even explore other methodologies.

> Perhaps you can provide more detail about exactly how other documents 
> become part of this process. Do we raise an issue, and then attach a 
> proposal to that issue? If the proposal is acceptable to the majority of 
> the HTML WG, are you saying then that it will be added to the HTML5 
> draft specification?

The overall structure of the document is uncertain at this time.  Just 
looking at one source of input, namely Ian's draft, there are pieces 
being spun off, and new pieces being added, all the time.

I laid out a series of "if's" above.  I can't predict all of them, but 
looking at the potential worst case: if there are multiple documents, 
AND there is consensus to merge two or more of them, AND this ends up 
not being something that Ian is interested in doing, AND no other 
editors step forward, THEN this Working Group will simply fail.  Ian's 
document will still exist, the WHATWG will still publish it, and many 
people will still find value in it.

At the present time, I'm not interested in exploring those hypothetical 
scenarios further.  I'm confident that there will be a successful 
outcome to this Working Group, otherwise I wouldn't still be participating.

Meanwhile, please produce documents.  Don't feel like you have to wait 
on Ian or anyone.  Or better yet, collaborate on one or more of the 
existing documents.  If any of these gets to the point where there are 
more than three independent contributors actively participating in the 
development of that document, we can explore making such a document a 
product of the Working Group.  Initially, I would proceed with such a 
decision by a process the ASF calls Lazy Consensus[3], which means that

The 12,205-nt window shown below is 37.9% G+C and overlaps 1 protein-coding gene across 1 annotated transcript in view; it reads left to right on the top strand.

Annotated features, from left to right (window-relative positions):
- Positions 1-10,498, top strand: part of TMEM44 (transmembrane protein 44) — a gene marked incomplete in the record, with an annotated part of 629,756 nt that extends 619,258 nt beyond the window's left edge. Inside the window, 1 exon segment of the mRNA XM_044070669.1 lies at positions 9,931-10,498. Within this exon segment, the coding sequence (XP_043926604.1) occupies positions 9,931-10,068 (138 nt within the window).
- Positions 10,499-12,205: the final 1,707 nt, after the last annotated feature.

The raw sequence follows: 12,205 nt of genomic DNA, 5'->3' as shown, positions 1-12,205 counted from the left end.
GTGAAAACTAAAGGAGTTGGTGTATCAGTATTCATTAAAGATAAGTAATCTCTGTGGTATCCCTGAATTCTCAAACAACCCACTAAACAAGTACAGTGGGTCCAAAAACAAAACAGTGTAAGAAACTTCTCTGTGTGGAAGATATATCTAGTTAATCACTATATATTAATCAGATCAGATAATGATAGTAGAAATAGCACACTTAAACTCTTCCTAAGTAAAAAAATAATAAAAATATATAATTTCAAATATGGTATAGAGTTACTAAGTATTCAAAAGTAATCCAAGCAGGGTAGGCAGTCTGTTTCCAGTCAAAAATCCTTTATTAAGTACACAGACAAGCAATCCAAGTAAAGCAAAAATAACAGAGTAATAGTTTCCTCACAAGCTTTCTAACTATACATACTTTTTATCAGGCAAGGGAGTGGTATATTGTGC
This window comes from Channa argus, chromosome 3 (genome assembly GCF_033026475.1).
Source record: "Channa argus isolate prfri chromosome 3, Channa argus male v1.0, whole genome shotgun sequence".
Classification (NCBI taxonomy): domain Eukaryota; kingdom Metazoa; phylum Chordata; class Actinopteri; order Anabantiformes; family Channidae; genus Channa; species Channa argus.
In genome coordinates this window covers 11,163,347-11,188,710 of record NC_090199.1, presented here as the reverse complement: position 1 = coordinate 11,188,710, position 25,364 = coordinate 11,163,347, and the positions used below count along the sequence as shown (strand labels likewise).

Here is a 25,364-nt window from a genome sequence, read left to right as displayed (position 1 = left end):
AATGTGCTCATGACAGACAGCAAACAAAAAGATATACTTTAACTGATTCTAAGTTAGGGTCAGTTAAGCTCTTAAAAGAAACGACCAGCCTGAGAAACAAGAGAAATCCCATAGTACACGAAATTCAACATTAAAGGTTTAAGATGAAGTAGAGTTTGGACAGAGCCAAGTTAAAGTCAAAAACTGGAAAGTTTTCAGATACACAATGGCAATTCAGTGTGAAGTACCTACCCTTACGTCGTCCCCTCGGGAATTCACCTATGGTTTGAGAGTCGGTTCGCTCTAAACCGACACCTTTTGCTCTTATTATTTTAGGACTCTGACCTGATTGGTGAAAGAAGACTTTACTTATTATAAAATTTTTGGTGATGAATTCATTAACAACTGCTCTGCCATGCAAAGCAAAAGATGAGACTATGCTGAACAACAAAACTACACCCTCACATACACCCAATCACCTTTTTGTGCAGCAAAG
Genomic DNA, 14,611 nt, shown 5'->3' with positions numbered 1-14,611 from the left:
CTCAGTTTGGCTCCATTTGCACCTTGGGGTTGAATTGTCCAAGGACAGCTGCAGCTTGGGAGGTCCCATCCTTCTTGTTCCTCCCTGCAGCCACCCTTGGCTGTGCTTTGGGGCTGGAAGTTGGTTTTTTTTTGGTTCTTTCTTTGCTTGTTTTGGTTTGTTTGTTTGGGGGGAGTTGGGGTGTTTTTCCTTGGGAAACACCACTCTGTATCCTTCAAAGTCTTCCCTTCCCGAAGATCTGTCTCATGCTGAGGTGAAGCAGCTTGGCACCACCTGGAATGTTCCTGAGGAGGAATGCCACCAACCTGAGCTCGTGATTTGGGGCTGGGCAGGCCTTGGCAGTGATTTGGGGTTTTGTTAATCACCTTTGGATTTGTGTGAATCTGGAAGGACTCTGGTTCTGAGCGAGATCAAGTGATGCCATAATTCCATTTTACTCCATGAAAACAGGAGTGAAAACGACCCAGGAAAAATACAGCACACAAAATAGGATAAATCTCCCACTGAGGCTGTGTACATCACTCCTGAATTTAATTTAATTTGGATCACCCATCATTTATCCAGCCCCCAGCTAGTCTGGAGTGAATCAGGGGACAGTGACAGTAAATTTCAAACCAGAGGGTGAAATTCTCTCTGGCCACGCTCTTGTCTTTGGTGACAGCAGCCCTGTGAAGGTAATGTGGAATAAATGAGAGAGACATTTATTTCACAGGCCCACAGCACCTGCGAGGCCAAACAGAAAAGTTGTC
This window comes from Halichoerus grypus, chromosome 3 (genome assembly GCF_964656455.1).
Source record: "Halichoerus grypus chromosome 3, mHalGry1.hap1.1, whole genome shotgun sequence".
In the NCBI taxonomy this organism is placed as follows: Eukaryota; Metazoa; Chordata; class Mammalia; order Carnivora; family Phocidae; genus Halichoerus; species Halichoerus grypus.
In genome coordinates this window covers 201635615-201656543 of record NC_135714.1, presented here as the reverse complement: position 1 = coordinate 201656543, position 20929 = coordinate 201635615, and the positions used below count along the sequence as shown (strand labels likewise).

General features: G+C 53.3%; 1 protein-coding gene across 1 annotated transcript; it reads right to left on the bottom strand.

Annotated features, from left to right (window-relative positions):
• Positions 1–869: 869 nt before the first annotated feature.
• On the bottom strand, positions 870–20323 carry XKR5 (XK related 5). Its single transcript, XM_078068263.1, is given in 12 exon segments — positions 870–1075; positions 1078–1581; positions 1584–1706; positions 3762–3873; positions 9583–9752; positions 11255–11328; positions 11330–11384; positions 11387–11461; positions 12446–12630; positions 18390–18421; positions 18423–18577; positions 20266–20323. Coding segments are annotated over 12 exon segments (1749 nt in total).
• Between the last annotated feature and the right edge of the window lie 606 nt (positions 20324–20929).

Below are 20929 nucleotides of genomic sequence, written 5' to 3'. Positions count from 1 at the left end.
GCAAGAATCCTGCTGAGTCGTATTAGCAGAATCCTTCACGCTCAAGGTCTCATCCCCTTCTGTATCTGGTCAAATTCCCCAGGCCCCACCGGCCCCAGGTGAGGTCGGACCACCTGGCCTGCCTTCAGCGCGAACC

if any member of the group objects, the matter would come to a formal 
W3C vote.  At the present time, I'm dealing with Maciej's suggestion to 
resolve the one outstanding Formal Objection to the Design Principles 
document in exactly such a manner right now.

>> If no other authors emerge, then there will be no need for a separate 
>> "editor" to assemble, correct, revise, and adapt material from various 
>> sources.  We specifically need people to put forward suggestions for 
>> @profile and @summary.  If no such proposals are produced, such issues 
>> will be summarily closed.
> See above.


>> As to what such a future would look like, here is a rough sketch:
>> 1) The biggest outstanding issue on the document isn't consensus, but 
>> agreement on a suitable license.
>> 2) The content in the document that does not have unresolved overlap 
>> and contradictions with existing specifications will likely be 
>> recognized as having consensus.  This could very well include sections 
>> on microdata and origin.  Those that feel otherwise would be served by 
>> raising issues[1] well before Last Call.
> Noted, and will act. Deadlines on any of this?

Clearly, the sooner the better.  Preferably no later than the summer 
months.  But if issues come later, particularly for issues that couldn't 
have been reasonably predicted earlier, they will be addressed.

>> 3) The issue about what the document itself is named (raised by Roy 
>> Fielding[2]) is also something that needs to be resolved.  This issue 
>> primarily affects the title page and little else.
>> Ian's stated intent is to be ready for Last Call by October.  My 
>> intent is to assess consensus within the working group and to make 
>> every effort to "satisfy significant dependencies with other groups" 
>> (e.g., deal with the accessibility of canvas) prior to Last Call.  At 
>> the present time, I see no reason that all of the above can't be met 
>> by this winter.
>> - Sam Ruby
>> [1] http://www.w3.org/html/wg/tracker/
>> [2] http://lists.w3.org/Archives/Public/public-html/2007Nov/0430.html
> Shelley

- Sam Ruby

[3] http://www.apache.org/foundation/glossary.html#LazyConsensus
Received on Wednesday, 20 May 2009 14:57:37 UTC